I mean clearly, to me anyway, the goal of happiness is the lesser goal--survival of the species, the planet, being a zillion times more important. Would anyone disagree? Yeah, I'm really hard core, that's why I'm sitting at a computer in my dining room playing with kitty photos instead of picketing or serving time in jail for activism or helping people in Senegal with their agriculture.
Clearly I'm all about self-deprivation for the sake of the common good.
I'm not going to stick up for myself, so you can think the worst. I'm not going to list my unselfish deeds or even my unselfish thoughts. I'm sorry the women's hockey team lost and I know they're probably feeling bad but the thing is, the kind of women who play ice hockey are not the kind to hang their heads for very long. When I played hockey I was the the team tombstone. I mean I didn't get excited if we won or sad if we lost. It reminds me of a song by the Smiths: And if the day comes when I feel a natural emotion / I'll get such a shock I'll probably jump in the ocean. Female hockey players are not candidates for the Actual Nuthouse. They are paragons of mental health. I can guarantee that if there is an exception, she is probably a third-string player.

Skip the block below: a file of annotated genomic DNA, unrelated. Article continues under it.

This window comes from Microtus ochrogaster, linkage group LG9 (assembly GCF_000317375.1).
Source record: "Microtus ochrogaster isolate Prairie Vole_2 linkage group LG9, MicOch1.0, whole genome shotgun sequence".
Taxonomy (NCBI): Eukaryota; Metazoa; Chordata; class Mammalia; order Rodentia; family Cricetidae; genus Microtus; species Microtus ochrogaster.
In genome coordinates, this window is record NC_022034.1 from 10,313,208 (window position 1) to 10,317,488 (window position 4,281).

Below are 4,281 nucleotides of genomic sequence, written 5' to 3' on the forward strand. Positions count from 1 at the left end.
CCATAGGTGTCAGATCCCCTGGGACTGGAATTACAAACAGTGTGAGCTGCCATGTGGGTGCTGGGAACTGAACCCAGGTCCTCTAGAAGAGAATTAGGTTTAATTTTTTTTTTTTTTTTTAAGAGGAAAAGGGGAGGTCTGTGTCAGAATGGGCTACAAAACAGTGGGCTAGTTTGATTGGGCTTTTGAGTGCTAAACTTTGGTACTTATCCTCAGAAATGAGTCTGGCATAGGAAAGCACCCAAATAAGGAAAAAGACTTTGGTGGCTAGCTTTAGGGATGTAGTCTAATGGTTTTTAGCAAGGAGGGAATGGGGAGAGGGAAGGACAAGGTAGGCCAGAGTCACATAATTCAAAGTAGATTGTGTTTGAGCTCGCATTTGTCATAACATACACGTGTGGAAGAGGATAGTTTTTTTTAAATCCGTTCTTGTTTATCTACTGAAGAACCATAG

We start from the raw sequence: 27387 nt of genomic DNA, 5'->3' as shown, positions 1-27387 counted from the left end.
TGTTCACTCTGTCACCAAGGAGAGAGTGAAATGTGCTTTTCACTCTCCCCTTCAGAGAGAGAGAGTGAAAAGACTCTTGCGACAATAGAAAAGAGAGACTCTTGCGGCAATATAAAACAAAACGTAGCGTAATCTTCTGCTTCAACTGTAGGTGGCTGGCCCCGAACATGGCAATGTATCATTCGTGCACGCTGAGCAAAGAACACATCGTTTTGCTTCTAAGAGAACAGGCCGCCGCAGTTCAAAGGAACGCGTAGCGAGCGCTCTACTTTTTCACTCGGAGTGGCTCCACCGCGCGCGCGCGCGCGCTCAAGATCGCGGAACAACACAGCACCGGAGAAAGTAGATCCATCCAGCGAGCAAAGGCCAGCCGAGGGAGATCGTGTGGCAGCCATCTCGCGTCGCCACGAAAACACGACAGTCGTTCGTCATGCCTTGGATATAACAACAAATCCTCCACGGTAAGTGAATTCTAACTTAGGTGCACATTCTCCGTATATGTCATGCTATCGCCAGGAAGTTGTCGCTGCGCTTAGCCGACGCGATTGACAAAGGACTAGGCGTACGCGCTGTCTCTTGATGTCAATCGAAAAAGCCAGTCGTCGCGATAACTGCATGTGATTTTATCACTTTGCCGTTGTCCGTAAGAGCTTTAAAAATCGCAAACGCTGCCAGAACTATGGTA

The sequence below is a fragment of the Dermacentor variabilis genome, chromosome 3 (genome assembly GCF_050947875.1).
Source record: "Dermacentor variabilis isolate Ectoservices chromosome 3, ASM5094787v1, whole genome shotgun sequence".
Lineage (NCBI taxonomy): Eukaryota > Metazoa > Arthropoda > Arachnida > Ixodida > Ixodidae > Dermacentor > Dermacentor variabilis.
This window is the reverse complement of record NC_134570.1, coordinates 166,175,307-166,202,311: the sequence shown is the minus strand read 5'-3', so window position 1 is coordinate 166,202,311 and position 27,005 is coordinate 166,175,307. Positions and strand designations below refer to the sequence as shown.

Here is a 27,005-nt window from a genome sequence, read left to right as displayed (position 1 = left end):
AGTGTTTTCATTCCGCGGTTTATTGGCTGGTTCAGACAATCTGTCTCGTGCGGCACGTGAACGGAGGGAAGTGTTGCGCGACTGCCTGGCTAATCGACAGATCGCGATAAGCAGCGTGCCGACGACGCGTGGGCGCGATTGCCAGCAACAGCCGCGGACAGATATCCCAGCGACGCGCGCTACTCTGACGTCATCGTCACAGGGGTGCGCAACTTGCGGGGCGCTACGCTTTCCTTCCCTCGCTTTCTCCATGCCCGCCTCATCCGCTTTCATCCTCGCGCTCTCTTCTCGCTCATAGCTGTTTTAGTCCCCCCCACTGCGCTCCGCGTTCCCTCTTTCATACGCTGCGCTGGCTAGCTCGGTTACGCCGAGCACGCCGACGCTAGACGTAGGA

Wednesday, February 15, 2006

Why Women's Hockey is Good for Your Teeth

I'm dealing with a toothache at the moment. I have one wisdom tooth left, and it's going to have to come out. I heard Winston Churchill quoted today as saying if you're going through hell, keep going. Now, honestly, my boy Tasso (pictured here) was not trying to be mean, he was only yawning. Looks like his teeth are in much better shape than mine, and he's geriatric.

How many of you are following women's ice hockey at Torino? My big event of the day was sending an e-mail to Angela Ruggiero, "the best female hockey player ever" to many. I played hockey in high school and college; I was not exactly a stand-out, though I scored a winning goal against our big rival in high school. The next year, when we played the rival gain, the coach--a new coach--wouldn't put me in to play AT ALL and I sat there on the bench and cried and cried and cried.